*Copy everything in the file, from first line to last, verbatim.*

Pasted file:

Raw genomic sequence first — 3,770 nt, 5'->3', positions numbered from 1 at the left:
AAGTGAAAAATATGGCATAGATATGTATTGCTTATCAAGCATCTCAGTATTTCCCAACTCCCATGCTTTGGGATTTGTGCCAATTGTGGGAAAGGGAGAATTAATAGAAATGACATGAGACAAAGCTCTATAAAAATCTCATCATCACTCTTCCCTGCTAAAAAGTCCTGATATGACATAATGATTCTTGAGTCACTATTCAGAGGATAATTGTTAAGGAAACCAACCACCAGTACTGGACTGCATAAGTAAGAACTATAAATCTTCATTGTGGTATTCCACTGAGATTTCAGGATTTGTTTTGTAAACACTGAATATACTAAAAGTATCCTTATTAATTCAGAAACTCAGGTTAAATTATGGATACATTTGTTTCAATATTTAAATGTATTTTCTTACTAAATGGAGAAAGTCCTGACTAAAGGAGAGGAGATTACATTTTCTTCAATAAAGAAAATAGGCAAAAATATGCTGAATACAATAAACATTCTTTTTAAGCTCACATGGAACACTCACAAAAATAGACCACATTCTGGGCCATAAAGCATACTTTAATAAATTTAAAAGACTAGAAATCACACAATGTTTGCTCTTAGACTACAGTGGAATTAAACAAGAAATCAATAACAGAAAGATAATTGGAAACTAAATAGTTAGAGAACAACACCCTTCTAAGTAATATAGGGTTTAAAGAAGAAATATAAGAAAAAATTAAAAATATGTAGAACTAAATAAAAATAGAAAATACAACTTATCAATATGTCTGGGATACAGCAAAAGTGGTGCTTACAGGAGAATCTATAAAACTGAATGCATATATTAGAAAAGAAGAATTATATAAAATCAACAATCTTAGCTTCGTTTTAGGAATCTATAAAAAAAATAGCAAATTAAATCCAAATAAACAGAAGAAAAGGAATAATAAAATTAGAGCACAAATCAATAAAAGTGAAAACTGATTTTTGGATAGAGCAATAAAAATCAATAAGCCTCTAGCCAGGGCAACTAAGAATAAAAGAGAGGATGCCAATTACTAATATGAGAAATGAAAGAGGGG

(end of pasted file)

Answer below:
Raw genomic sequence first — 3,770 nt, 5'->3', positions numbered from 1 at the left:
AAGTGAAAAATATGGCATAGATATGTATTGCTTATCAAGCATCTCAGTATTTCCCAACTCCCATGCTTTGGGATTTGTGCCAATTGTGGGAAAGGGAGAATTAATAGAAATGACATGAGACAAAGCTCTATAAAAATCTCATCATCACTCTTCCCTGCTAAAAAGTCCTGATATGACATAATGATTCTTGAGTCACTATTCAGAGGATAATTGTTAAGGAAACCAACCACCAGTACTGGACTGCATAAGTAAGAACTATAAATCTTCATTGTGGTATTCCACTGAGATTTCAGGATTTGTTTTGTAAACACTGAATATACTAAAAGTATCCTTATTAATTCAGAAACTCAGGTTAAATTATGGATACATTTGTTTCAATATTTAAATGTATTTTCTTACTAAATGGAGAAAGTCCTGACTAAAGGAGAGGAGATTACATTTTCTTCAATAAAGAAAATAGGCAAAAATATGCTGAATACAATAAACATTCTTTTTAAGCTCACATGGAACACTCACAAAAATAGACCACATTCTGGGCCATAAAGCATACTTTAATAAATTTAAAAGACTAGAAATCACACAATGTTTGCTCTTAGACTACAGTGGAATTAAACAAGAAATCAATAACAGAAAGATAATTGGAAACTAAATAGTTAGAGAACAACACCCTTCTAAGTAATATAGGGTTTAAAGAAGAAATATAAGAAAAAATTAAAAATATGTAGAACTAAATAAAAATAGAAAATACAACTTATCAATATGTCTGGGATACAGCAAAAGTGGTGCTTACAGGAGAATCTATAAAACTGAATGCATATATTAGAAAAGAAGAATTATATAAAATCAACAATCTTAGCTTCGTTTTAGGAATCTATAAAAAAAATAGCAAATTAAATCCAAATAAACAGAAGAAAAGGAATAATAAAATTAGAGCACAAATCAATAAAAGTGAAAACTGATTTTTGGATAGAGCAATAAAAATCAATAAGCCTCTAGCCAGGGCAACTAAGAATAAAAGAGAGGATGCCAATTACTAATATGAGAAATGAAAGAGGGG